A basic setup with big potential
There’s a lot to admire about Ed Sheeran. Here’s a guy who has started at the very bottom of the ladder, performing gig after gig on the local pub circuit with no fast-pass to the top, yet sells out stadiums and headlines Glastonbury. But what equipment does Ed Sheeran use? Well, interestingly, you could probably list the equipment used by Ed Sheeran on one hand. Acoustic guitar? Check. Loop pedal? Check. Let’s take a closer look.
Ed Sheeran’s Guitars
Predominantly (although not always) Ed plays acoustic guitars, and almost exclusively plays guitars made by the legendary American brand Martin.
*Update – this used to be the case but as we now know the songsmith extraordinnaire now has an exlusive line with the team at Lowden as we saw at NAMM 2020.
- Martin Ed Sheeran Divide: Ed’s signature guitar with Martin. It follows the same path as his previous model – see below – in that it’s a small-scale dreadnought acoustic based heavily on the superb Martin LX1E. The difference comes in the visual stylings borrowed from Ed’s ‘Divide’ album. This manifests itself through natty blue divide sign fingerboard inlays and a dashing logo on the guitar’s headstock.
- Martin LX1E: This mini acoustic powerhouse has proven wildly popular since its launch. Despite its small size, the guitar produces a wonderfully bold, volume rich tone which elevates it above mere practice or travel guitar status. It also allows learners and budget-conscious players an opportunity to own a guitar from one of the music world’s truly heavyweight brands.
- Fender Stratocaster: Many acoustic players find the Strat the easiest electric to work with, on account of its contoured body, thin neck and balanced tone. Ed’s main electric is actually an Eric Clapton signature guitar which he had custom painted by a graffiti artist, and he has also been seen sporting a rather dashing PRS at the 2014 iTunes Festival.
Ed Sheeran’s Guitar Pedals
- The Boss RC-30. While Ed now uses his own custom-built looping device – more on that later – he started off using the humble Boss range of loopers. This pedal has two switches to control two different tracks, but it packs in a larger memory for capturing ever evolving sounds, and a couple of in-built effects to help further colour your performance. He previously used the Boss RC20XL – Specifically the groundbreaking Boss RC20XL. The Boss RC-20XL is no longer in production.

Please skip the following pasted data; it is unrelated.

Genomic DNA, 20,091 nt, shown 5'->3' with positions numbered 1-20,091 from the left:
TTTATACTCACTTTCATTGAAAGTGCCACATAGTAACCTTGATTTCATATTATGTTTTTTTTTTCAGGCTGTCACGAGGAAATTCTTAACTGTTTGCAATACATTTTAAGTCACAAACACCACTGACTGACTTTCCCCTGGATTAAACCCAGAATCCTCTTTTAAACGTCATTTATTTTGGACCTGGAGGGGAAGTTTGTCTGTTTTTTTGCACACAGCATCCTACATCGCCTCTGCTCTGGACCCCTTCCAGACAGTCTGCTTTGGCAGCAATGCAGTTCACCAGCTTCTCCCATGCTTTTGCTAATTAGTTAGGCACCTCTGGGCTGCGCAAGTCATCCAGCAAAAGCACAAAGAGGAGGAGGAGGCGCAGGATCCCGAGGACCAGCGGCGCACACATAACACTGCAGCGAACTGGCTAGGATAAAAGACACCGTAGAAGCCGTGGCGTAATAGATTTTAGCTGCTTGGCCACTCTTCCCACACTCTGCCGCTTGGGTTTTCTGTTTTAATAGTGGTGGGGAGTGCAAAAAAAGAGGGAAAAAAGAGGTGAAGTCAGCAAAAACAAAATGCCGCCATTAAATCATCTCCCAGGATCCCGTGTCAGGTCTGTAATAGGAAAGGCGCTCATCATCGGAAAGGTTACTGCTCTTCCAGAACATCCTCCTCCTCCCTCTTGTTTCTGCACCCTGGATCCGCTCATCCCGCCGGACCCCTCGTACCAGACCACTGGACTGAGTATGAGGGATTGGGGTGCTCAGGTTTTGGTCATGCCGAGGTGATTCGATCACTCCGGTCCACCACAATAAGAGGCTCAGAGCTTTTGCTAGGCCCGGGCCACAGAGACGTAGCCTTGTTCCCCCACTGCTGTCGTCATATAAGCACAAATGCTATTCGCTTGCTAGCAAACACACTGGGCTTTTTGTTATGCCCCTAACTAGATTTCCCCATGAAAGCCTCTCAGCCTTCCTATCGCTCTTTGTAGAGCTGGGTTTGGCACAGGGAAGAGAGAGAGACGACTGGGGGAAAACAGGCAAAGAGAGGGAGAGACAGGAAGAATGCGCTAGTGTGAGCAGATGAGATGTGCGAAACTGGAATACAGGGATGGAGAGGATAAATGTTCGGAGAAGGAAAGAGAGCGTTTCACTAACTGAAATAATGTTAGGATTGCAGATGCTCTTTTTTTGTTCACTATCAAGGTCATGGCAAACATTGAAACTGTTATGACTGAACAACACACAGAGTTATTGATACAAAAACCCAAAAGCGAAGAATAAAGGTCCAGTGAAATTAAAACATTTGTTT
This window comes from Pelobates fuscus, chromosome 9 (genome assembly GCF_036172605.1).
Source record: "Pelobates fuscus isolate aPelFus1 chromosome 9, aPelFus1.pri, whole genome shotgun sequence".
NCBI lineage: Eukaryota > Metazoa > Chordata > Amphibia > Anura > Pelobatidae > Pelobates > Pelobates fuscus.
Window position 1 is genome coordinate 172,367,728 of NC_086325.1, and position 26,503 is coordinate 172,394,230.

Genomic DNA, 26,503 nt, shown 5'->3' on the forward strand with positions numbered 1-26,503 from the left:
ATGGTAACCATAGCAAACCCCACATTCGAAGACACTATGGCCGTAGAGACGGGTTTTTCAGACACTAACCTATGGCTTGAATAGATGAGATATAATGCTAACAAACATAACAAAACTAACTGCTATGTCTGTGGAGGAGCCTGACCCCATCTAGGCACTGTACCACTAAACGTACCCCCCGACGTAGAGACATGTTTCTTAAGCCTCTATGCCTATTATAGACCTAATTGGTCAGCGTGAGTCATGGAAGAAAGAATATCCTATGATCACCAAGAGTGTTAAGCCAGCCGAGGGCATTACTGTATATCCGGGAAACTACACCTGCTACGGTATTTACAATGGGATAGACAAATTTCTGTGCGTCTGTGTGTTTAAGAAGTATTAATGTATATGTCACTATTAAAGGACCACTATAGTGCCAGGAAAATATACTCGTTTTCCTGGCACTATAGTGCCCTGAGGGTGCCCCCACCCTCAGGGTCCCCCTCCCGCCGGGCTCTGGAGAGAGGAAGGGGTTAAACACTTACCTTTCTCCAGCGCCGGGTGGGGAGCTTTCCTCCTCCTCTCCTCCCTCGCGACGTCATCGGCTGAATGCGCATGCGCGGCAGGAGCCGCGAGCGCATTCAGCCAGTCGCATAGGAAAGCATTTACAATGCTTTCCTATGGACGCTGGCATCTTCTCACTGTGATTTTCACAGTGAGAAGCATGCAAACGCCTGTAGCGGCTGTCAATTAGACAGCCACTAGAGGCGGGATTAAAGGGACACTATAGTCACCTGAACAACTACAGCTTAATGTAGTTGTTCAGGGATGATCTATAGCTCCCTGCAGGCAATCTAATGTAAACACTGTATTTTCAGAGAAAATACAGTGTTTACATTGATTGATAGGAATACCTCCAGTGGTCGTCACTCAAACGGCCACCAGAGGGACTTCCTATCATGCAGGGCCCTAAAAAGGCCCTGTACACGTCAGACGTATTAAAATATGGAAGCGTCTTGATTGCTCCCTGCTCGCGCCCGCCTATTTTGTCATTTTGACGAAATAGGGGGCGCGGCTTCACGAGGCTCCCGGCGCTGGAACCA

- Boss RC300 – For the more advanced looper, you may prefer to look at the flagship Boss RC300, which offers three independent tracks with full start/stop/overdub control of each. This particular model is perfect for any performers looking to introduce a wide range of instruments into their rig, like percussion, synths, drums or vocals.
- Chewie Monsta – As Ed became more proficient in looping, he began looking for ways to develop and improve his capability. For many players this would mean looking at the top end of the range for new guitars and equipment. However Ed still largely uses the same Martin LX1E he has always used, albeit in a slightly more roadworn condition than it was, and instead looks at how he can add new features to his looping setup.
Ed Sheeran’s Custom Gear
The reasons behind building your own bespoke gear are clear. Much the same as with someone like Beardyman, Ed found that off-the-shelf loopers were great to a point. But, when your entire sound and livelihood is based upon something, it makes sense to see if it can be improved. The result of this is his custom-built looping machine, the Chewie Monsta.
Created in conjunction with his guitar tech, the Chewie Monsta is effectively the switches from four Boss RC-20Xl pedals built in a custom metal housing. It also boasts two screens showing key information Ed would need mid-performance. Where the Chewie Monsta differs is that it isn’t actually a looper in its own right. Instead, the unit is a modified MIDI controller, operating a VST looper based within a laptop running Ableton Live.
This kind of setup removes many of the limitations around loop length, track numbers and available effects. It also offers incredible potential for live performance. The particular looper he uses, Mobius, is actually free to download too for anyone interested in checking it out.
As with any kind of musical performance, there are ways in which you can improve the sound, or increase its potential, but with live looping the basic principles remain the same no matter what. The real skill is in the talent and application you use to achieve your dreams.
If you liked that then you might like this
Uncovering the gear behind the artist is a privilege and a pleasure. Check out our articles on The 1975, Brian May, Mumford & Sons, Squarepusher, Deftones, Jimi Hendrix, Tony Iommi, Jerry Cantrell, Mike McCready with more to come!
Journalist, PR and multimedia specialist. Write professionally on subjects ranging from musical instruments to industrial technology.